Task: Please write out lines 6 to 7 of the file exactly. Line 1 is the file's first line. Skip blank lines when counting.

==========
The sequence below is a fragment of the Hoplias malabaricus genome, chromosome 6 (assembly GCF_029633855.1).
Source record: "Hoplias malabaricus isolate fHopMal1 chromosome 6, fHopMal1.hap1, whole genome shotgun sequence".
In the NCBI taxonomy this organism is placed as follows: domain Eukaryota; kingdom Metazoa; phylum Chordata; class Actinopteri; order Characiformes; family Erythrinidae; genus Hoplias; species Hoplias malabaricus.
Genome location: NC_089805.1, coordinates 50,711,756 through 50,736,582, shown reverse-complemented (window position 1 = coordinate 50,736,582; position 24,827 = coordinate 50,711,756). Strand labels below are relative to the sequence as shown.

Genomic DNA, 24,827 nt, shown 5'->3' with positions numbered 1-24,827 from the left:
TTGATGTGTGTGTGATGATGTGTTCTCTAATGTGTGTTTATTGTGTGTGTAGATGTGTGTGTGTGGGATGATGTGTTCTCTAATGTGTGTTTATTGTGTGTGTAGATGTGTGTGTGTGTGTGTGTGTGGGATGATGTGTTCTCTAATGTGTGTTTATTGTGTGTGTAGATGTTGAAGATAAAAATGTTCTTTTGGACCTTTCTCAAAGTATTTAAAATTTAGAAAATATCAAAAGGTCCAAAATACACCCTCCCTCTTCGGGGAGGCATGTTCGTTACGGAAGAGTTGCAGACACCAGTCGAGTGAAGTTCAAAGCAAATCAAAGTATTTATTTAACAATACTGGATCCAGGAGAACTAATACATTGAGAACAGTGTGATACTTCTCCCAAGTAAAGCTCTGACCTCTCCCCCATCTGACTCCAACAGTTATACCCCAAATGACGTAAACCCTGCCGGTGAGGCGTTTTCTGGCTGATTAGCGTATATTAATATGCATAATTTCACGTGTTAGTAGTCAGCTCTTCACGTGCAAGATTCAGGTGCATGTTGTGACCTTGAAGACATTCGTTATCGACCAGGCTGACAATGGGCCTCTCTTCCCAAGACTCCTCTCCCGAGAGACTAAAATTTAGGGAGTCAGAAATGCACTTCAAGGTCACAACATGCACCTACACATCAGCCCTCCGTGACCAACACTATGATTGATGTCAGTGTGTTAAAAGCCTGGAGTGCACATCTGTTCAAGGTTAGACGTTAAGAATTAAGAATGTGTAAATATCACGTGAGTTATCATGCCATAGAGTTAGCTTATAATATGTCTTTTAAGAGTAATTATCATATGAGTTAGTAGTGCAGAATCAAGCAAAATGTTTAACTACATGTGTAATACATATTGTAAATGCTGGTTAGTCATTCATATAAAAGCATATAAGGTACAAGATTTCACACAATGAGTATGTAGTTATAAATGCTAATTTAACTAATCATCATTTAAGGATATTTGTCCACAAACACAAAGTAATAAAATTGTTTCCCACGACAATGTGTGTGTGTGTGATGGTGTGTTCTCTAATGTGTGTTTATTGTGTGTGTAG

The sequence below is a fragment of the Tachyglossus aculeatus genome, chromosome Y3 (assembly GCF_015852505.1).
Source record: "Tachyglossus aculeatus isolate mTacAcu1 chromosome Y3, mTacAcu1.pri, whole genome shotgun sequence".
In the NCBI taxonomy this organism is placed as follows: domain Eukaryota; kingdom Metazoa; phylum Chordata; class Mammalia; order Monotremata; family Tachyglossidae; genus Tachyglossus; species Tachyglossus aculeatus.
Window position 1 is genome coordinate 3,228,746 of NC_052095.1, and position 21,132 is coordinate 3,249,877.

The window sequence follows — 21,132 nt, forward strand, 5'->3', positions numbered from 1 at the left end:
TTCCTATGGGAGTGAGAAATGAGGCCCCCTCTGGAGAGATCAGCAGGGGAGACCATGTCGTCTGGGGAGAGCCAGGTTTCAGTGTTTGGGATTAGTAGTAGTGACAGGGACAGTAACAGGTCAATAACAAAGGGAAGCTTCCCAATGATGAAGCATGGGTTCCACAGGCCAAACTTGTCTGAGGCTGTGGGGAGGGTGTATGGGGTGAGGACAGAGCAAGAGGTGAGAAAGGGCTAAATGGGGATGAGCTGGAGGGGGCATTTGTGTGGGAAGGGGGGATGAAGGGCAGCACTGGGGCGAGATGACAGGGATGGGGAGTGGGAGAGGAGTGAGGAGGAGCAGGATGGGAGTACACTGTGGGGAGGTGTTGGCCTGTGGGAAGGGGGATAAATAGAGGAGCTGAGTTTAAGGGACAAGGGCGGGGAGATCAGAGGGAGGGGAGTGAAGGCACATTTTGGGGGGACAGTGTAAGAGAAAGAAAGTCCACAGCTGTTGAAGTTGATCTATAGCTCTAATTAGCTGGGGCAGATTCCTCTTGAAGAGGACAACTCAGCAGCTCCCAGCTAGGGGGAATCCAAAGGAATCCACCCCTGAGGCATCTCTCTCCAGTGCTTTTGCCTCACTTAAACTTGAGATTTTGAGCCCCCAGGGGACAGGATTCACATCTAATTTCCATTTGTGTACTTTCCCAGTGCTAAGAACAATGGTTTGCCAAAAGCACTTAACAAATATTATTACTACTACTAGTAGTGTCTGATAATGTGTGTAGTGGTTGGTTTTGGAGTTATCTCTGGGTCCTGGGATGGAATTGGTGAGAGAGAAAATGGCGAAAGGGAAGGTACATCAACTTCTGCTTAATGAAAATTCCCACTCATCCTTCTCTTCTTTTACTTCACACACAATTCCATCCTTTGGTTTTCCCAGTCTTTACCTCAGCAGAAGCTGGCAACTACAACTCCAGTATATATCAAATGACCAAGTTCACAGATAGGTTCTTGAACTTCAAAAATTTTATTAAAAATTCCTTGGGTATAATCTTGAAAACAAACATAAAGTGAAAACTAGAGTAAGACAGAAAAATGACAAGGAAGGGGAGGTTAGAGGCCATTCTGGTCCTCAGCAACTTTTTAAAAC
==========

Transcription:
TTGATGTGTGTGTGATGATGTGTTCTCTAATGTGTGTTTATTGTGTGTGTAGATGTGTGTGTGTGGGATGATGTGTTCTCTAATGTGTGTTTATTGTGTGTGTAGATGTGTGTGTGTGTGTGTGTGTGGGATGATGTGTTCTCTAATGTGTGTTTATTGTGTGTGTAGATGTTGAAGATAAAAATGTTCTTTTGGACCTTTCTCAAAGTATTTAAAATTTAGAAAATATCAAAAGGTCCAAAATACACCCTCCCTCTTCGGGGAGGCATGTTCGTTACGGAAGAGTTGCAGACACCAGTCGAGTGAAGTTCAAAGCAAATCAAAGTATTTATTTAACAATACTGGATCCAGGAGAACTAATACATTGAGAACAGTGTGATACTTCTCCCAAGTAAAGCTCTGACCTCTCCCCCATCTGACTCCAACAGTTATACCCCAAATGACGTAAACCCTGCCGGTGAGGCGTTTTCTGGCTGATTAGCGTATATTAATATGCATAATTTCACGTGTTAGTAGTCAGCTCTTCACGTGCAAGATTCAGGTGCATGTTGTGACCTTGAAGACATTCGTTATCGACCAGGCTGACAATGGGCCTCTCTTCCCAAGACTCCTCTCCCGAGAGACTAAAATTTAGGGAGTCAGAAATGCACTTCAAGGTCACAACATGCACCTACACATCAGCCCTCCGTGACCAACACTATGATTGATGTCAGTGTGTTAAAAGCCTGGAGTGCACATCTGTTCAAGGTTAGACGTTAAGAATTAAGAATGTGTAAATATCACGTGAGTTATCATGCCATAGAGTTAGCTTATAATATGTCTTTTAAGAGTAATTATCATATGAGTTAGTAGTGCAGAATCAAGCAAAATGTTTAACTACATGTGTAATACATATTGTAAATGCTGGTTAGTCATTCATATAAAAGCATATAAGGTACAAGATTTCACACAATGAGTATGTAGTTATAAATGCTAATTTAACTAATCATCATTTAAGGATATTTGTCCACAAACACAAAGTAATAAAATTGTTTCCCACGACAATGTGTGTGTGTGTGATGGTGTGTTCTCTAATGTGTGTTTATTGTGTGTGTAG

The sequence below is a fragment of the Tachyglossus aculeatus genome, chromosome Y3 (assembly GCF_015852505.1).